“On the surface, my first instinct is to say that it’s a great idea,” started Alice, “What we really need, though,” she emphasized as she packed her freezers with cuts of her regeneratively raised beef, “Is a Food Freedom Act like what they have in Wyoming,” referring to a law that allows direct farm-to-consumer sales of products that cannot be sold in the same manner in Colorado, such as raw dairy. Such a law has been lauded as supporting farmers in gaining direct market access to consumers. A lack of market access is currently a huge barrier that farmers face, especially farmers “in the middle.” 

“There’s been a bifurcation in the farm economy, with small, diversified farms doing direct-to-consumer sales where they can get maximal value; whereas large farms have undergone major consolidation,” Phil explains, “This has left the traditional, American farmer abandoned and in the middle. They have no access to consumer markets, and have to bend to commodification of crops. They have no options – the only place they can sell their crops is the elevator,” referring to grain silos that dot the countryside to move grains to the city.

The Growing Climate Solutions Act wouldn’t change anything about the regulatory framework of farm-to-consumer sales. Instead, it would assist farmers in gaining access to carbon markets – which means that farmers would get paid for the carbon that they sequester (and the more carbon sequestered–which means the greater the necessity for regenerative practices–the better). This emissions-reducing framework not only helps to combat climate change by storing carbon directly in the ground, but the more carbon-sequestration-ready a farmer’s soil, the healthier that soil is, too. 

For someone who doesn’t already work with farmers and doesn’t understand the landscape of carbon markets, this may sound like a fantastic idea, and perhaps it is, but Phil cautions that we shouldn’t be so quick to accept carbon markets as the answer, especially when the price of carbon is low. 

“In short,” he explains, “carbon markets could be an avenue, but society is going to need to be willing to pay a lot more. $15/ton isn’t enough,” he stresses, “It takes a good $50/ton to get carbon into the soil – $15/ton is only paying a fraction of what it costs to put it in the ground.” And he doesn’t stop there, “The social cost of carbon is at least $200 – until society is willing to pay more, these markets are going to fall short. Also, there’s no precedent for these markets actually working.” 

His sentiment–that we need to value regenerative practices more significantly–is echoed by Alice. “Most food purchasers only want the cheapest thing as they need to buy food every day and they don’t have much money. Our society routinely values things like new I-phones, new clothes, and new cars over healthy, regenerative food. [Consumers] will spend lots of money on a pumpkin to carve that looks pretty, but would not purchase an ugly regenerative pumpkin to eat and would not pay a premium for any pumpkin that ‘they were just going to eat,’” implying that there needs to be a major shift in consumers’ mindsets before regenerative farms will consistently gain access to the markets they need to be viable.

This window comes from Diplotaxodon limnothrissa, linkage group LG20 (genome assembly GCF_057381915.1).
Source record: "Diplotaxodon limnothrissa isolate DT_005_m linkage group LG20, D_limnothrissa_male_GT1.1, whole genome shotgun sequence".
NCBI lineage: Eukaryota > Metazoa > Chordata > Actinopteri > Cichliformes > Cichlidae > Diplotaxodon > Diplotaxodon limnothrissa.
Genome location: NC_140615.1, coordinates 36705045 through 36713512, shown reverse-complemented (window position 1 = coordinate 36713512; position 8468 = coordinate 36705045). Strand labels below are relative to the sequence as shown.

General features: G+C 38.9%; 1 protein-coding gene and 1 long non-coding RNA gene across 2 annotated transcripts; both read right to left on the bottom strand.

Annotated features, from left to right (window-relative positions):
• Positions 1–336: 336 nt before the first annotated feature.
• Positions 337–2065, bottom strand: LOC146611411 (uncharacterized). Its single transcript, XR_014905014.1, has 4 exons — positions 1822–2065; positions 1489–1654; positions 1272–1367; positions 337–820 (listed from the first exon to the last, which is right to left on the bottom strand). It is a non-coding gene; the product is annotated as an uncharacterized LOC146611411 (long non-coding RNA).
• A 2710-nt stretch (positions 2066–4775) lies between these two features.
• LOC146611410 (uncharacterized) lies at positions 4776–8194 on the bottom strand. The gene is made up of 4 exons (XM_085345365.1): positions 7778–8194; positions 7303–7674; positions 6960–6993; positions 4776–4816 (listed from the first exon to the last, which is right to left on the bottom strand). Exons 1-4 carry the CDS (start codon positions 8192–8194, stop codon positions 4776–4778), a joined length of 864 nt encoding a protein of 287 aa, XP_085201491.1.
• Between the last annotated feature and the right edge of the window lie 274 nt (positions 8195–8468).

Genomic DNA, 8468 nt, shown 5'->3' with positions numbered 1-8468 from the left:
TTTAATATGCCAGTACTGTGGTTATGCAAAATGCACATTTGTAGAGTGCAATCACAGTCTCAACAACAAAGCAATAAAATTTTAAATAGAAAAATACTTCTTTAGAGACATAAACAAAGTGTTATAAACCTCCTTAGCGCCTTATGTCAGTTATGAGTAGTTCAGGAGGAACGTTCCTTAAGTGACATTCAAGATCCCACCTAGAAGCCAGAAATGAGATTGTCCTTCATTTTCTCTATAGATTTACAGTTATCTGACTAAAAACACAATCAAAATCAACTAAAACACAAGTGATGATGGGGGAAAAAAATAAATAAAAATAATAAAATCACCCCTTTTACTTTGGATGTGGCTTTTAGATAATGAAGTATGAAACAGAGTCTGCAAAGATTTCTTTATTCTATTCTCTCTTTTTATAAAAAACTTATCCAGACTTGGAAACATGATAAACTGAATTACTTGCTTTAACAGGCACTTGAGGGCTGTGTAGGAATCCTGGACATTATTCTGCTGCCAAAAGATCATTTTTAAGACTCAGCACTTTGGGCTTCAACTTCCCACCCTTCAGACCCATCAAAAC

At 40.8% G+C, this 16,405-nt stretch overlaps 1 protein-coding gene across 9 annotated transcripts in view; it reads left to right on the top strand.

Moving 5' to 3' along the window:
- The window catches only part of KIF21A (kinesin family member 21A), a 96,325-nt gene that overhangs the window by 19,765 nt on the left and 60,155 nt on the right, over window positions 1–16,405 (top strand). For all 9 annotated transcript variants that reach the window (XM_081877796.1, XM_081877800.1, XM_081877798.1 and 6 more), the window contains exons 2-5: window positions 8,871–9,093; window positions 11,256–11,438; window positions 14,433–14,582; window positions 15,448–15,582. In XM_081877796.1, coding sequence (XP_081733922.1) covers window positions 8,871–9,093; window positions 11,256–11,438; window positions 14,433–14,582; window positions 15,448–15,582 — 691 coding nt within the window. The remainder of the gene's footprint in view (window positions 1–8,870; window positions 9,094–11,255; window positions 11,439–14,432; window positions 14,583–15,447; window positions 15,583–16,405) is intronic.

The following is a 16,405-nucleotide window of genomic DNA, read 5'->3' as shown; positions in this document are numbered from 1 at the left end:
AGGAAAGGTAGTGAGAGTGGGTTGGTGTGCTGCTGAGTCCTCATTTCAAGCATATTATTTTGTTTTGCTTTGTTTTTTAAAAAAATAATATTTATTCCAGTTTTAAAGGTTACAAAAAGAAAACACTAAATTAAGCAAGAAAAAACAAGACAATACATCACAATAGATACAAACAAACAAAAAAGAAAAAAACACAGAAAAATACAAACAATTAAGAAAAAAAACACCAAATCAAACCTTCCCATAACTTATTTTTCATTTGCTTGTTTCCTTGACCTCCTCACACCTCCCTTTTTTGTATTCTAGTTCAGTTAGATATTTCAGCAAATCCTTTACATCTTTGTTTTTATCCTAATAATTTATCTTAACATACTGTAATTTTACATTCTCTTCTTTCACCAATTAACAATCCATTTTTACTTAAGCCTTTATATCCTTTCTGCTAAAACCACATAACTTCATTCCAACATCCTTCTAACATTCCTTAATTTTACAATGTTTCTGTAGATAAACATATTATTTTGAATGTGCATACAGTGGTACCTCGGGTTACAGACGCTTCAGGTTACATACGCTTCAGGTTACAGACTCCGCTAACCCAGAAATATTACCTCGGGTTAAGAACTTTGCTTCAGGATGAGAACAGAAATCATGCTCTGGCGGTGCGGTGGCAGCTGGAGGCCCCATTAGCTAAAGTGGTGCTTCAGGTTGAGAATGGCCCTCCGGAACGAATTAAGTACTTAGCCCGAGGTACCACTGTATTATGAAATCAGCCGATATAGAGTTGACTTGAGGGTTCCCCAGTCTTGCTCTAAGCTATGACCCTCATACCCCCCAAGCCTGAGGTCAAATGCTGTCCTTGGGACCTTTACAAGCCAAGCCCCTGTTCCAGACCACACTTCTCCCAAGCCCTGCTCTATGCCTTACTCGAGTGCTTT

Under the legislation, farmers would receive technical assistance in developing the types of practices that sequester carbon and would make a farmer eligible for carbon credits, as explained by an article published by the Citizens’ Climate Lobby. The bill has been supported by a wide range of interested parties, ranging from farmers to big businesses, including McDonald’s and Microsoft, which have both backed the legislation. 

The bill was referred to the House Committee on Agriculture on June 26. The legislation has been described as “gaining momentum” to move forward, with Congressional representatives recognizing the urgency of climate change, even as the pandemic consumes national attention. 

John Curtis (R-UT) and Joe Neguse (D-CO) have also introduced bipartisan legislation to initiate a study on the impacts on soil health on public lands and the role that soil can play in carbon sequestration and storage. 


Mikkela Blanton is a graduate student at the University of Colorado – Boulder and an intern with 350CO’s Regenerative Ag and Local Food Committee. 

Want to learn more? A few great resources for learning about regenerative agriculture, carbon sequestration, and the role of animals and grazing in supporting soil health include:

Kiss the Ground

Mad Agriculture 

The Rodale Institute

350CO’s Regenerative Ag & Local Food Hub